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The one aspect that the Barrett-Mo'unga battle could come down to

By Alex McLeod

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All Blacks legend Sir John Kirwan believes the battle between Richie Mo’unga and Beauden Barrett for the All Blacks No 10 jersey could come down to the goal-kicking of the latter.


Barrett has been afforded an extended run of game time in his preferred position after Mo’unga, New Zealand’s incumbent pivot, joined Sam Whitelock and Aaron Smith in opting against travelling to Australia last month ahead of the arrivals of their respective children.

As a result, Barrett – who struggled for game time at first-five in test rugby throughout 2019, 2020 and the early part of this year – was handed the starting honours at No 10 in the All Blacks’ first two Australian-based Rugby Championship tests.

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Barrett starred in both matches against the Wallabies in Perth and Los Pumas on the Gold Coast this month as the All Blacks romped to successive victories to establish themselves as firm Rugby Championship favourites.

However, Mo’unga, who has dominated the No 10 jersey since 2019, arrived in Queensland on Tuesday and has begun his two-week quarantine to rejoin the All Blacks squad ahead of their second test against the Springboks on the Gold Coast on October 2.

That presents a selection dilemma for All Blacks head coach Ian Foster, who looked set on Mo’unga as his first-choice playmaker prior to his decision to remain in New Zealand.

The form of Barrett, though, may have turned Foster’s head, and with two tests still to play against Los Pumas and the Springboks before Mo’unga is next available, the former is set for more opportunities to state his case for future starting roles at No 10.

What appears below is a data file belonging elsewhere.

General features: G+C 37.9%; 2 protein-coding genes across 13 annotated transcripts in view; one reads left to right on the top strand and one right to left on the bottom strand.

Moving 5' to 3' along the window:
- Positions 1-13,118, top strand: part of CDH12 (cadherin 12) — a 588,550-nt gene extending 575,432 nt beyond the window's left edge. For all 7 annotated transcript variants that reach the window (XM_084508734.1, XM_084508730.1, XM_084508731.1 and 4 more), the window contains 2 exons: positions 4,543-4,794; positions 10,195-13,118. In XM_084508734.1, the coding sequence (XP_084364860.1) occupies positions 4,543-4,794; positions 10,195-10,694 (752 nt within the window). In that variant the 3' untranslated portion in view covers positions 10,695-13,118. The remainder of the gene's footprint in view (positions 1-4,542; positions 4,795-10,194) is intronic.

Speaking on The Breakdown, Kirwan, the former World Cup-winning All Blacks wing, said there is so little to pick between the pair that who starts once Mo’unga links back up with the squad could depend on Barrett’s goal-kicking form.

While his on-field exploits have dazzled in recent weeks, the two-time World Rugby Player of the Year endured a turbulent time off the kicking tee against the Wallabies and Los Pumas.

In the Australian test at Optus Stadium, Barrett had a goal-kicking success rate of just 50 percent as he slotted three of his six attempts, with two of his missed attempts coming from point-blank range.

Injury then plagued him in the clash against Argentina as a calf cramp saw younger brother and fullback Jordie assume the goal-kicking duties from the end of the first half onwards.


For all the value he has provided as an attacking threat with ball in hand, Barrett is still yet to prove his worth as a reliable goal-kicker for the All Blacks this year, and, according to Kirwan, that could be the difference when it comes time to choosing between him and Mo’unga.

“When we talk about leadership, the interesting thing for me about Beauden Barrett is will this selection come down to kicking?” Kirwan asked The Breakdown as he compared Barrett’s speed and attacking prowess to Mo’unga’s hot-stepping ability.

“Is that his only worry at the moment? Because, when you talk about Mo’unga, yeah, he’s x-factor, but so is Barrett. They have very different styles of play, but they both have this ability to change a game.

“That seeing a gap and just accelerating through it, which is a lot harder than it looks because those gaps close pretty quick, and then that out-the-back hand,” Kirwan said in reference to Barrett’s spectacular pass to set-up Luke Jacobson’s try against Argentina.

“Mo’unga does the stepping stuff, so I think Beauden will be out kicking as much as he can because that’s what it might come down to when Mo’unga does turn up.”